Microsoft used last week’s ApacheCon as a platform to reach out to the open source community in a public way.
In his keynote last Friday, Sam Ramji, Microsoft’s senior director of platform strategy, told the Apache faithful that Microsoft is serious about partnering with the open source community to create open standards and interoperability. Collaboration on the fundamentals will promote healthy growth, competition and a new round of innovation and will enable customers to allocate IT dollars for constructive uses instead of overcoming infrastructure bottlenecks.
The most recent example of Microsoft’s collaboration with its open source counterparts was its recent decision to join the Advanced Message Queuing Protocol (AMQP) Working Group for improving message interoperability at the application level, which is currently very difficult without expensive proprietary solutions. But Microsoft is also boosting interoperability with open source in Web services, security, databases and network monitoring, Ramji said. This past spring, Microsoft reached an interoperability “milestone” between Soap and Apache’s Axis Web services protocols, he added.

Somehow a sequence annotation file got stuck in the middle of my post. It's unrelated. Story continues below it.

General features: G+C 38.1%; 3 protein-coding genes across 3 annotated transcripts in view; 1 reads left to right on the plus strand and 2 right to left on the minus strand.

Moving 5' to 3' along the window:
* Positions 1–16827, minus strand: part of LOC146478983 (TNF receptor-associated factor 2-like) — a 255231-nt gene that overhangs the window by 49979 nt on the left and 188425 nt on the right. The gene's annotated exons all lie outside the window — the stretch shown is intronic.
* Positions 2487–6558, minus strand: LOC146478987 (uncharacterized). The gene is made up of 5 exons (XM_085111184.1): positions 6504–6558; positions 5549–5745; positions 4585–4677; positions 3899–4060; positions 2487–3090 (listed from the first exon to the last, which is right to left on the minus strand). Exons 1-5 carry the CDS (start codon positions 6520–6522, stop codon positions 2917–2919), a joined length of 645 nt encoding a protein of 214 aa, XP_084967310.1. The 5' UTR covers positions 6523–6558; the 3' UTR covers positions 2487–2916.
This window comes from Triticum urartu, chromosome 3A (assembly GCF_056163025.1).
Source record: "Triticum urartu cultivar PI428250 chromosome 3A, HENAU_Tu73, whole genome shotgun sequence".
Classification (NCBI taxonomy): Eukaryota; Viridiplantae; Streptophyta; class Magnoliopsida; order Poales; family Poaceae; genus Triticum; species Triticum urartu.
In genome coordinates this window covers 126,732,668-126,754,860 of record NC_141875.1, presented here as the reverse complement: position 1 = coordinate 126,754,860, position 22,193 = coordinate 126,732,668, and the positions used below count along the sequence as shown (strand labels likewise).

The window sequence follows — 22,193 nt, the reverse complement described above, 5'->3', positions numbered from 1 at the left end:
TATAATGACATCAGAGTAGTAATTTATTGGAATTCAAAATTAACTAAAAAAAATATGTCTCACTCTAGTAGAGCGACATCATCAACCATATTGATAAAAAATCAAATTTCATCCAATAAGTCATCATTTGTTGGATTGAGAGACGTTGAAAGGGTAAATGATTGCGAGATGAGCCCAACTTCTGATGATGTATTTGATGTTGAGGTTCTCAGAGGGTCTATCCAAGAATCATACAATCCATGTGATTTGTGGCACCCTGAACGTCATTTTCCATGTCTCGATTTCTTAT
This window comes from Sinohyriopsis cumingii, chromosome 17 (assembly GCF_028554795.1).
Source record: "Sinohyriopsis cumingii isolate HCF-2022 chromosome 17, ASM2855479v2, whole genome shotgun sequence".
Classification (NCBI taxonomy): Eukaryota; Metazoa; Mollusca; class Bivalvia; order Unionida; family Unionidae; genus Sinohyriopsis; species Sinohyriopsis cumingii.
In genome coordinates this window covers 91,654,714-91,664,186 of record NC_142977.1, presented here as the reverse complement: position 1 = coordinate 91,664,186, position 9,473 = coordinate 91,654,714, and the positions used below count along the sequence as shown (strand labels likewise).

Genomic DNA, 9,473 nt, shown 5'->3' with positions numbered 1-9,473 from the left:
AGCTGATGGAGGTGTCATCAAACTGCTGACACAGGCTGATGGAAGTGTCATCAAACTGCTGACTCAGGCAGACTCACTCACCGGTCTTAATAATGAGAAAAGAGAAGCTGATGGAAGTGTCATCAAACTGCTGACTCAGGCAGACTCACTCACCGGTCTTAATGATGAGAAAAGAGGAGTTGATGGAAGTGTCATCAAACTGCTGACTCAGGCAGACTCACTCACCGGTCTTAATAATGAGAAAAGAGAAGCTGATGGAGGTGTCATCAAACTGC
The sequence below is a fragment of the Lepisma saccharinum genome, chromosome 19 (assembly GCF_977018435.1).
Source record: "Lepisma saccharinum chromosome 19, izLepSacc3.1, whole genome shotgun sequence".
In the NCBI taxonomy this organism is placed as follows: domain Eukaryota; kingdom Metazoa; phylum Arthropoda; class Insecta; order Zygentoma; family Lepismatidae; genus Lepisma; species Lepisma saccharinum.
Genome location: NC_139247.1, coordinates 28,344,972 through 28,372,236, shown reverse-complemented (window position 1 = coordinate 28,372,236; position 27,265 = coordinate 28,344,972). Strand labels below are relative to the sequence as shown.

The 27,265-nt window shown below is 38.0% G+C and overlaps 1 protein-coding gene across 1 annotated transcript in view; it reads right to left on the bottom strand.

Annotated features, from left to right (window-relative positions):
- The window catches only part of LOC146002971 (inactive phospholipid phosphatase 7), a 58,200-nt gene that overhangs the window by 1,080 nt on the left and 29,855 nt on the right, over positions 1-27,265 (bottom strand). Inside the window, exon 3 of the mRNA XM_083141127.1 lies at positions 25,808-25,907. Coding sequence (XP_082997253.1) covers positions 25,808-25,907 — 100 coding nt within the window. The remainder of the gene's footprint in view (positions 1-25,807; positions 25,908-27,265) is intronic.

“I’m an eternal optimist. I’d have to be after three years of leading open source at Microsoft,” Ramji said. “There’s been a big shift in a short period of time,” involving hundreds of steps in a company with 93,000 employees, he said.
Ramji’s embrace of open source was echoed, if somewhat less strongly, in a speech last Friday in Australia by Microsoft CEO Steve Ballmer and reported in a CNET blog by Matt Asay. In response to a question about its Internet Explorer browser, Ballmer said Microsoft is unlikely to make Explorer open source because of its proprietary extensions, but he didn’t reject the suggestion out of hand. The measured tone of Ballmer’s response, Asay wrote, “could well be the most rational, pragmatic, open-source-related comment from Ballmer that I’ve ever read.”
Ballmer’s comment suggests that Microsoft has finally recognized that open source can be a useful component of its overall software strategy, Asay concluded.
In other words, Microsoft may finally have decided to stop fighting open source and instead begin to find areas where the two communities can help each other. And that’s a good thing.